towns, where he will exhibit publicly, . ' nest woman of her,' the is entitled to without loss of time, any hour of the all the licence of a courtesan: day or night. He will perform to no I have lately seen, with a good deal of less than two persons, and will wait on compassion, a few forward maiden ladies any gentleman and lady privately at their invelting themselves with the dignities, own houses.

and encroaching on the privileges of this We have no connection with the tion them to recede in time." As their

order. It may not be improper to cauFleet parlors, or other pretenders. Beware of counterfeits. Ego fum folus.

claim to these liberties is unwarranted by

custom, they will not retain that ambia I may perhaps take a future opportu. guous reputation enjoyed by the Demi. nity of enlarging on this very important Reps, whose whole syitem of conduct is Tubject, the Marriage-Bill; but shall at founded on the basis of matrimony. present oblige the ladies by celebrating Every lady, therefore, inclined to in. an order of females lately sprung up dulge herself in all those little innocent among them, usually distinguished by freedoms, mould confine herself within the denomination of Demi-Reps a the pale of matrimony, to elude censure; word not to be found in any of our dice as insolvent debtors avoid a jail by lodgtionaries.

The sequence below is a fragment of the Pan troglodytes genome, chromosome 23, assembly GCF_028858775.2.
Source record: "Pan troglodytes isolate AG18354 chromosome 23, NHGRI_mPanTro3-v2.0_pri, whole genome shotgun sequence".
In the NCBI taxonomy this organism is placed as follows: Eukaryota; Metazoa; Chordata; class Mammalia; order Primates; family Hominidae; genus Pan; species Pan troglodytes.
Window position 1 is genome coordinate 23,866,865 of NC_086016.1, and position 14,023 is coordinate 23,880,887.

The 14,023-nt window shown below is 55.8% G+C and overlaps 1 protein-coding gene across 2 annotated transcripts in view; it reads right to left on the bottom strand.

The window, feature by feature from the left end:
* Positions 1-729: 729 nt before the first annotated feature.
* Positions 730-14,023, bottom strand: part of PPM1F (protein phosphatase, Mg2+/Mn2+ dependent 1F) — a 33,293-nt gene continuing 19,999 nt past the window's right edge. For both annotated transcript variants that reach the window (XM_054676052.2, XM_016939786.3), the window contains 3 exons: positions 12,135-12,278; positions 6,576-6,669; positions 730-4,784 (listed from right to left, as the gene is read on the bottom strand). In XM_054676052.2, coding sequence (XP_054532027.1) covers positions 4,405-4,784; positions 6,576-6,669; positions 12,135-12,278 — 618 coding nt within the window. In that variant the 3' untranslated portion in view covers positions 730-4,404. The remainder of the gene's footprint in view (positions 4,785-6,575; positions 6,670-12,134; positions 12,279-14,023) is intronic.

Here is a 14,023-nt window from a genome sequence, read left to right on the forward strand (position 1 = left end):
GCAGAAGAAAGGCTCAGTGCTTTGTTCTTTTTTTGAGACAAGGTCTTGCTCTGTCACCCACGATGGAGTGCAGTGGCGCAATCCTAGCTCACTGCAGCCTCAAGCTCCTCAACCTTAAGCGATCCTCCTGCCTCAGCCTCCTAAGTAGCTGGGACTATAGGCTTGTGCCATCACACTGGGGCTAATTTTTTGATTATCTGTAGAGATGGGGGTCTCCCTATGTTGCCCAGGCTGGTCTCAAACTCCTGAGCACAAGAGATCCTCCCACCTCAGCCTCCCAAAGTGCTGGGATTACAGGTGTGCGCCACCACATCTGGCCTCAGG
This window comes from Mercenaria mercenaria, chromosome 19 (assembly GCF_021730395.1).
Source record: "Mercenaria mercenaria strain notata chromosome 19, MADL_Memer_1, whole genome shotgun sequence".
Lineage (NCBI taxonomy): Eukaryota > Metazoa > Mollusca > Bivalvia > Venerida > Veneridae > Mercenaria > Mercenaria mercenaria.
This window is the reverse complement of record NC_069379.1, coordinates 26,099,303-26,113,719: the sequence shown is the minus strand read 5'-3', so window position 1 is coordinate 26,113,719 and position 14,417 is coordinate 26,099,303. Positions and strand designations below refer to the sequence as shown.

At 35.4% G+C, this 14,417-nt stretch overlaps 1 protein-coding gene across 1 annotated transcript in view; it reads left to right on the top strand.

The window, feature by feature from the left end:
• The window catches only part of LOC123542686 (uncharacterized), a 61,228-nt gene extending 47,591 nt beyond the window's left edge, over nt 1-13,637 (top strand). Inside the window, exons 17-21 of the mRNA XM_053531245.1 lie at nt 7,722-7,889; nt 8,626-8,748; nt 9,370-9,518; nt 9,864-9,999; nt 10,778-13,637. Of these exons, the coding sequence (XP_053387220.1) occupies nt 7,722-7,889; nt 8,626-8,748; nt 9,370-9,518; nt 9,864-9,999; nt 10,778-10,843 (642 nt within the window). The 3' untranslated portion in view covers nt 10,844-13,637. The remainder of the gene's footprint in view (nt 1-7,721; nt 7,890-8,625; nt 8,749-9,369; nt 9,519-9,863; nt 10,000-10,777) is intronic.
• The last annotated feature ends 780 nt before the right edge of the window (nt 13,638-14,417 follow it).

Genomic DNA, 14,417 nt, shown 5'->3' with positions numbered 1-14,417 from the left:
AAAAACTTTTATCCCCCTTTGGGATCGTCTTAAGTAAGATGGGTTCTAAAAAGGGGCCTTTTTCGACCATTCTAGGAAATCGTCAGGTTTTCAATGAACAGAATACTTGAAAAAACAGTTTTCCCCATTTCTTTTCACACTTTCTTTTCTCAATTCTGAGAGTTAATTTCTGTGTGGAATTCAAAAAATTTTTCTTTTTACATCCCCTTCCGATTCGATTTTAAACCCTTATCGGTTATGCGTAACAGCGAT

ing within the verge of the court. This order, which seems daily en A Demi-Rep then muft necesarily be creasing upon us, was first inftituted by married: nor is it easy for a lady to fome ladies eminent for their public maintain so critical a character, unless spirit, with a view of raising their half she is a woman of fashion. Titles and of the species to a level with the other in estates bear down all weak censures, and the unbounded licence of their enjoy- filence scandal and detraction. That ments. By this artifice the most open good-breeding too, so inviolably previolation of modesty takes the name of served among persons of condition, is innocent freedom and gaiety; and as of infinite service. This produces that long as the lat failing remains a secret, delightful infipidity to reinarkable in the lady's honour is spotless and un- persons of quality, whose conversation tainted. In a word, a Demi. Rep is a flows with an even tenor, undisturbed Jady, whom every body thinks, what by sentiment, and unruffied by passion: nobody chuses to call her.